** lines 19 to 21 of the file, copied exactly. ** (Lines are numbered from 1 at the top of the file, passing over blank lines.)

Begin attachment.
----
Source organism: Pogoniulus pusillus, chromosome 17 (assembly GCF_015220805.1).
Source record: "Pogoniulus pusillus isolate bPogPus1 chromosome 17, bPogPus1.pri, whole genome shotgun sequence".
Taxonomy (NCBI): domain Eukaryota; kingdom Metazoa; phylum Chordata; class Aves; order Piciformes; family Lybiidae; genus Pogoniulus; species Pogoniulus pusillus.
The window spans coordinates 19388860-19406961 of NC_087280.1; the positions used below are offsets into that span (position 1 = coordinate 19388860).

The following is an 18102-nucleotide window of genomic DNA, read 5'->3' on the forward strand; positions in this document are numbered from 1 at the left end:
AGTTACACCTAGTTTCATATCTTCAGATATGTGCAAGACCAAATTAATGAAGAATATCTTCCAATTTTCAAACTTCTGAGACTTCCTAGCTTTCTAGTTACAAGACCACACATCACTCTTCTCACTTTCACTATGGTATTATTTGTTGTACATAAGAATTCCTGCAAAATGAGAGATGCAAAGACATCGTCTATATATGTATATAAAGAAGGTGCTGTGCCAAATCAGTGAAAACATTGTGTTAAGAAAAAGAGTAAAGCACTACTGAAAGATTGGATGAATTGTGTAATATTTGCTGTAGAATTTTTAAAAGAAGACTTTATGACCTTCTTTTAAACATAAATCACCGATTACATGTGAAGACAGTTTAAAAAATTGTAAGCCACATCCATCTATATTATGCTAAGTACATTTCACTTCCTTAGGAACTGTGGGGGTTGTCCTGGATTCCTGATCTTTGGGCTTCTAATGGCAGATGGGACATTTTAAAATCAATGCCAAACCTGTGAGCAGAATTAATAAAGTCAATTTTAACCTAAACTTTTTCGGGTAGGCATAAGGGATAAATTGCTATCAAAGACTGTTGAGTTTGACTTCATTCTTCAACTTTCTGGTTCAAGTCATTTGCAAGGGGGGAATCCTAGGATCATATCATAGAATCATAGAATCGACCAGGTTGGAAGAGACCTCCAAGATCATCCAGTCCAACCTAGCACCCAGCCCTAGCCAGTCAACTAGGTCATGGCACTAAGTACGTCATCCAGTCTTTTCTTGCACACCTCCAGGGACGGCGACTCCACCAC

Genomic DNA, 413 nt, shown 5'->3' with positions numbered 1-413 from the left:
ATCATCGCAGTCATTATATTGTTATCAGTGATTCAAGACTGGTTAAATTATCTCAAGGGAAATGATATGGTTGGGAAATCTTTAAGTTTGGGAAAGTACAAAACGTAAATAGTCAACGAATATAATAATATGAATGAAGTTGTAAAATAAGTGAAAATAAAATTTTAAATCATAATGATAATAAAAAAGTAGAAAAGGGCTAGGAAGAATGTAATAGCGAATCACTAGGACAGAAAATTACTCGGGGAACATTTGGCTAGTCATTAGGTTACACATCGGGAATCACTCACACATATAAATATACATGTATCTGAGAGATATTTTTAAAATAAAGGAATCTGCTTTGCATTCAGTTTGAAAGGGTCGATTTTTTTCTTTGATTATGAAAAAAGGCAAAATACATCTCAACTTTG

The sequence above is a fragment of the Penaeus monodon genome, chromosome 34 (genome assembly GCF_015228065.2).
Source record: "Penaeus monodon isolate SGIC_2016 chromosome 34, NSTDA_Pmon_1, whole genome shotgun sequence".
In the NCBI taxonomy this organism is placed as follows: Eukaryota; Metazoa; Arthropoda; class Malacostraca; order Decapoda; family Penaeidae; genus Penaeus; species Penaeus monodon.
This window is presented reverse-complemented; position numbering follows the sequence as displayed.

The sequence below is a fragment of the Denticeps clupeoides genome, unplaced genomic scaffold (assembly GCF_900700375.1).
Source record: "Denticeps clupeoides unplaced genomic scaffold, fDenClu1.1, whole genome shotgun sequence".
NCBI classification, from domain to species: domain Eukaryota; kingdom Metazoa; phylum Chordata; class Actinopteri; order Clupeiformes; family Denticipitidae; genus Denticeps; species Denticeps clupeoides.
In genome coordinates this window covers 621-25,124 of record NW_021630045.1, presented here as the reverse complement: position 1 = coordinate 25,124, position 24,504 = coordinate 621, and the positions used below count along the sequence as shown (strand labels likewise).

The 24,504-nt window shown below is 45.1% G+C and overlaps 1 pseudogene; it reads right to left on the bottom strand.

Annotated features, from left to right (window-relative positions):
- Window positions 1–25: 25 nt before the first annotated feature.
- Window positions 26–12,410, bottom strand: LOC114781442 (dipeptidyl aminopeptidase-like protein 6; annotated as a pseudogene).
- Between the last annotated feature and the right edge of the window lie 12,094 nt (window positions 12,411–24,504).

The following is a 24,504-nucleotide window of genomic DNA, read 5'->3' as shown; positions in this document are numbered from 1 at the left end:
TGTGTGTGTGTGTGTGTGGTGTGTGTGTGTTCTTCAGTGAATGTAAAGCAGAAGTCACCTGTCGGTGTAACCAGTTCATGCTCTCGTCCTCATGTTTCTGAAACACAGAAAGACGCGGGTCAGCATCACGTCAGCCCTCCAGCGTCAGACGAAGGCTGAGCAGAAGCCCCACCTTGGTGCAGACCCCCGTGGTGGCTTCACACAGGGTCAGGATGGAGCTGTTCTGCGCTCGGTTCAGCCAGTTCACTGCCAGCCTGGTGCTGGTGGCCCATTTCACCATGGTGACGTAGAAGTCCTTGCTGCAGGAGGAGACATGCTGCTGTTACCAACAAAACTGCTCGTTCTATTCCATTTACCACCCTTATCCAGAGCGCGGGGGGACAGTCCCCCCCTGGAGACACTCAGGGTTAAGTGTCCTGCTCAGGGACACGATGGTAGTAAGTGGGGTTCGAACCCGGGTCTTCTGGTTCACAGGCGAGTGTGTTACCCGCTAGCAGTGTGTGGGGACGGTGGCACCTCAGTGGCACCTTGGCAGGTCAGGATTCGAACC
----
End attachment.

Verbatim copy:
- Window positions 1–25: 25 nt before the first annotated feature.
- Window positions 26–12,410, bottom strand: LOC114781442 (dipeptidyl aminopeptidase-like protein 6; annotated as a pseudogene).
- Between the last annotated feature and the right edge of the window lie 12,094 nt (window positions 12,411–24,504).